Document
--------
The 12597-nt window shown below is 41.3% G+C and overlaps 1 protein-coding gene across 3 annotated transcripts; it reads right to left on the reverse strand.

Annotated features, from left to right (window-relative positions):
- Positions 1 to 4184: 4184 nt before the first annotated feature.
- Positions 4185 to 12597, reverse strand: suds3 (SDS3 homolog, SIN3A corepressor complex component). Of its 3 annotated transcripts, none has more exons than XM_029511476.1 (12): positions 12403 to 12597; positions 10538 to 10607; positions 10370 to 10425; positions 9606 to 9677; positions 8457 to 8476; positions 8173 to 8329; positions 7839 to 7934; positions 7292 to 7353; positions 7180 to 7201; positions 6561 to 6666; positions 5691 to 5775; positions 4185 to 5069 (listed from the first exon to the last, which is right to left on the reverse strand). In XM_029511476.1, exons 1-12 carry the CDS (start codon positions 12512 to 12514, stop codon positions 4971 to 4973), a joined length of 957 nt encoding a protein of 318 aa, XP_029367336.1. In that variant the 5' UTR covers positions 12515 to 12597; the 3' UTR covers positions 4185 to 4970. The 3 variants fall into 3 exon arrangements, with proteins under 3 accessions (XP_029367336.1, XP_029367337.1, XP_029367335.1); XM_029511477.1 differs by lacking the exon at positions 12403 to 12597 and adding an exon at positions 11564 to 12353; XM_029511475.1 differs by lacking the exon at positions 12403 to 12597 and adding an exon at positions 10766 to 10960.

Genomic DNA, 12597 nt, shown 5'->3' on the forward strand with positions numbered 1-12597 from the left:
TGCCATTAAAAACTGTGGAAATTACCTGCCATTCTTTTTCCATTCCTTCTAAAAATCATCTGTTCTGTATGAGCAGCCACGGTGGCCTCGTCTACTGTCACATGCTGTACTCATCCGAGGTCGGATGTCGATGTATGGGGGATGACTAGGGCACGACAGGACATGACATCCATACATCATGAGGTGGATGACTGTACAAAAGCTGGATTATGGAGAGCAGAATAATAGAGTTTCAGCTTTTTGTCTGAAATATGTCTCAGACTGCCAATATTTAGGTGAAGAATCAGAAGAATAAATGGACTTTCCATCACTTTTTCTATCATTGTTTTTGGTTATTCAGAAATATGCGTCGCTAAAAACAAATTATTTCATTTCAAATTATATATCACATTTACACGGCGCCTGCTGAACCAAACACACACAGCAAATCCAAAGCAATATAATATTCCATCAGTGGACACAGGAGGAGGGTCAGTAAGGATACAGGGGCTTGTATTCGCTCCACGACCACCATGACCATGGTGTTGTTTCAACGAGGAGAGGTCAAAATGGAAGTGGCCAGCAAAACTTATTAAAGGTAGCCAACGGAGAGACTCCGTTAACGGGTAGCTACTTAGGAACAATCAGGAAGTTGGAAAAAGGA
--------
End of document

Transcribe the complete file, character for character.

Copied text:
The 12597-nt window shown below is 41.3% G+C and overlaps 1 protein-coding gene across 3 annotated transcripts; it reads right to left on the reverse strand.

Annotated features, from left to right (window-relative positions):
- Positions 1 to 4184: 4184 nt before the first annotated feature.
- Positions 4185 to 12597, reverse strand: suds3 (SDS3 homolog, SIN3A corepressor complex component). Of its 3 annotated transcripts, none has more exons than XM_029511476.1 (12): positions 12403 to 12597; positions 10538 to 10607; positions 10370 to 10425; positions 9606 to 9677; positions 8457 to 8476; positions 8173 to 8329; positions 7839 to 7934; positions 7292 to 7353; positions 7180 to 7201; positions 6561 to 6666; positions 5691 to 5775; positions 4185 to 5069 (listed from the first exon to the last, which is right to left on the reverse strand). In XM_029511476.1, exons 1-12 carry the CDS (start codon positions 12512 to 12514, stop codon positions 4971 to 4973), a joined length of 957 nt encoding a protein of 318 aa, XP_029367336.1. In that variant the 5' UTR covers positions 12515 to 12597; the 3' UTR covers positions 4185 to 4970. The 3 variants fall into 3 exon arrangements, with proteins under 3 accessions (XP_029367336.1, XP_029367337.1, XP_029367335.1); XM_029511477.1 differs by lacking the exon at positions 12403 to 12597 and adding an exon at positions 11564 to 12353; XM_029511475.1 differs by lacking the exon at positions 12403 to 12597 and adding an exon at positions 10766 to 10960.

Genomic DNA, 12597 nt, shown 5'->3' on the forward strand with positions numbered 1-12597 from the left:
TGCCATTAAAAACTGTGGAAATTACCTGCCATTCTTTTTCCATTCCTTCTAAAAATCATCTGTTCTGTATGAGCAGCCACGGTGGCCTCGTCTACTGTCACATGCTGTACTCATCCGAGGTCGGATGTCGATGTATGGGGGATGACTAGGGCACGACAGGACATGACATCCATACATCATGAGGTGGATGACTGTACAAAAGCTGGATTATGGAGAGCAGAATAATAGAGTTTCAGCTTTTTGTCTGAAATATGTCTCAGACTGCCAATATTTAGGTGAAGAATCAGAAGAATAAATGGACTTTCCATCACTTTTTCTATCATTGTTTTTGGTTATTCAGAAATATGCGTCGCTAAAAACAAATTATTTCATTTCAAATTATATATCACATTTACACGGCGCCTGCTGAACCAAACACACACAGCAAATCCAAAGCAATATAATATTCCATCAGTGGACACAGGAGGAGGGTCAGTAAGGATACAGGGGCTTGTATTCGCTCCACGACCACCATGACCATGGTGTTGTTTCAACGAGGAGAGGTCAAAATGGAAGTGGCCAGCAAAACTTATTAAAGGTAGCCAACGGAGAGACTCCGTTAACGGGTAGCTACTTAGGAACAATCAGGAAGTTGGAAAAAGGA